Daytime Station Support Program
Membership Campaign Program
Summer of Service Program
The year was 1959. Alaska and Hawaii officially became U.S. states. Fidel Castro assumed power in Cuba. And the White Oak Duckpin Lanes opened in the basement of a New Hampshire Avenue strip mall.
Since then, the bowling alley has hosted countless senior leagues, birthday parties and cosmic bowling nights. Not much has changed at the lanes since Ralph Curry bought the place in 1979. And that’s likely the key to its success. Curry sat down with WAMU to chat about duckpins, the bowling community and what the future might hold for the business.
I started at the age of 13 in a bowling center in Hagerstown, Md. as a pinboy. Our job was to be down there in the pits, send the balls back as people rolled them and then set up 10 pins for each bowler. This was before the automatic pinsetters. We set them up by hand and that’s where my love came from for the game.
In 1956, 1957 somewhere in that period, I noticed there would be a need for mechanics to work on the pinsetters, so I asked the owner of the alley where I worked and he said sure, he would send me to learn. Then I became a manager of a bowling center in Winchester, Virginia. And then after three years there, I bought in as a partnership. Myself and another gentleman owned that for seven years. Then we sold that center and bought this center.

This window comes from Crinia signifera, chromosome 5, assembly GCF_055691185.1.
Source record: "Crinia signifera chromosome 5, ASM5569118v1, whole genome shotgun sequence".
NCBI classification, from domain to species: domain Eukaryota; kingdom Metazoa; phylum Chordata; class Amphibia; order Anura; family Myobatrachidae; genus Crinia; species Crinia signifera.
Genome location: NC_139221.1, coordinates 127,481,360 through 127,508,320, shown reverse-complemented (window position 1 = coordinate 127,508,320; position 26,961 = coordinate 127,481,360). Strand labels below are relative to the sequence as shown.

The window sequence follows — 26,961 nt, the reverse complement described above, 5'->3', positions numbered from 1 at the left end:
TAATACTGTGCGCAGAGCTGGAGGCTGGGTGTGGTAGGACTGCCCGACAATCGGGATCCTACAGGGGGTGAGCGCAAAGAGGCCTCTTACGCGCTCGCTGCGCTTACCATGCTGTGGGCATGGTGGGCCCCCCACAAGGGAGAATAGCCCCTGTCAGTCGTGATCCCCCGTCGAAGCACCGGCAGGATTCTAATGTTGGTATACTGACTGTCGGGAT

It’s said it was started in Baltimore by two baseball players who played for the Orioles. Basically they bowled the other game with 10 pins. And they took some 10 pins, whittled them down and made them smaller. Somehow they got a smaller ball. And the first time they hit them, the pins kind of flew. So it reminded you of a pack of ducks flying. And that’s where the name comes from.
More than with 10 pins, the strategy for duckpins is you have to make your spares. That’s what makes this game a little harder. Most people in duckpins they throw a little curve to the ball or a straight ball. You have to hit the pocket — that’s between the 1-3 pin and the 1-2 pin. You have to be pretty precise. That’s where you aim for.
Basically a lot of the equipment here is original equipment. The pinsetters are original. It’ll take you back into nostalgia. You have to keep score yourself. We’re not automated so you have to use a pencil and score sheet. We do have a lot of people that love that. If you come in here on a weekend, you’re going to find a whole gamut of people. We have people in their nineties bowling to little kids three years old bowling. And they just love it. They love the game.
This place has three more years left on the lease. So in 2017, I’ll have to look at the lease. Rents keep going up. So that’ll be a big decision maker at that point whether the center stays open. I hope it does, whether I’m here or not. I would like to see this center stay open so people have something to do in the area.
Music: "Bowling" by Cirkestra from Swing